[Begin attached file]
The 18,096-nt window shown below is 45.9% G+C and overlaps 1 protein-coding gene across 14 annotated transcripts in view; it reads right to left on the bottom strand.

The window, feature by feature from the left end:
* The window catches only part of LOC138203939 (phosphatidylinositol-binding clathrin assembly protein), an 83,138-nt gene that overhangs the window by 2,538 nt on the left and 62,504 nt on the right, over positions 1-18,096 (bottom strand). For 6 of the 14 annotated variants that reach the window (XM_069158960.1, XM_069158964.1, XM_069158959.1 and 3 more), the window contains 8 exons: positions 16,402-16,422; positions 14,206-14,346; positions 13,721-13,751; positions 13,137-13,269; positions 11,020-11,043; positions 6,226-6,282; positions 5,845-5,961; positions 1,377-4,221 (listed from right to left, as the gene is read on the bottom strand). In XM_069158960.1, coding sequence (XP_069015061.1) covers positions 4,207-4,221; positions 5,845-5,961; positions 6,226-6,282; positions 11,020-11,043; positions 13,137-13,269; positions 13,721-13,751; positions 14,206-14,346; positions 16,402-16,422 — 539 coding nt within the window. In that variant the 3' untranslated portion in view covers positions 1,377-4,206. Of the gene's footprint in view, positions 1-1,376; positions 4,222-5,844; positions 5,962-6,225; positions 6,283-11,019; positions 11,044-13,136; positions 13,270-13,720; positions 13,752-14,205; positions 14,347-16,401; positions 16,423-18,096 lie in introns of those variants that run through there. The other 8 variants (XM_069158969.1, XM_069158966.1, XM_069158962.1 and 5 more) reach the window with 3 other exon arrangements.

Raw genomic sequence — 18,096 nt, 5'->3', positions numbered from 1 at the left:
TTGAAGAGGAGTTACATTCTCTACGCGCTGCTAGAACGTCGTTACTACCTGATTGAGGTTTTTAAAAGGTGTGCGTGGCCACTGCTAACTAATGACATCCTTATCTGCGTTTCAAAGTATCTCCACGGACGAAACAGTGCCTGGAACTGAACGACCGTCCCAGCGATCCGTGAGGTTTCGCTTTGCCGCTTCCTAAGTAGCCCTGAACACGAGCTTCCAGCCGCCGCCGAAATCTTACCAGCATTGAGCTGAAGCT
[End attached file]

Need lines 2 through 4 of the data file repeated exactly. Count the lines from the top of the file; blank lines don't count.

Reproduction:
The window, feature by feature from the left end:
* The window catches only part of LOC138203939 (phosphatidylinositol-binding clathrin assembly protein), an 83,138-nt gene that overhangs the window by 2,538 nt on the left and 62,504 nt on the right, over positions 1-18,096 (bottom strand). For 6 of the 14 annotated variants that reach the window (XM_069158960.1, XM_069158964.1, XM_069158959.1 and 3 more), the window contains 8 exons: positions 16,402-16,422; positions 14,206-14,346; positions 13,721-13,751; positions 13,137-13,269; positions 11,020-11,043; positions 6,226-6,282; positions 5,845-5,961; positions 1,377-4,221 (listed from right to left, as the gene is read on the bottom strand). In XM_069158960.1, coding sequence (XP_069015061.1) covers positions 4,207-4,221; positions 5,845-5,961; positions 6,226-6,282; positions 11,020-11,043; positions 13,137-13,269; positions 13,721-13,751; positions 14,206-14,346; positions 16,402-16,422 — 539 coding nt within the window. In that variant the 3' untranslated portion in view covers positions 1,377-4,206. Of the gene's footprint in view, positions 1-1,376; positions 4,222-5,844; positions 5,962-6,225; positions 6,283-11,019; positions 11,044-13,136; positions 13,270-13,720; positions 13,752-14,205; positions 14,347-16,401; positions 16,423-18,096 lie in introns of those variants that run through there. The other 8 variants (XM_069158969.1, XM_069158966.1, XM_069158962.1 and 5 more) reach the window with 3 other exon arrangements.

Raw genomic sequence — 18,096 nt, 5'->3', positions numbered from 1 at the left: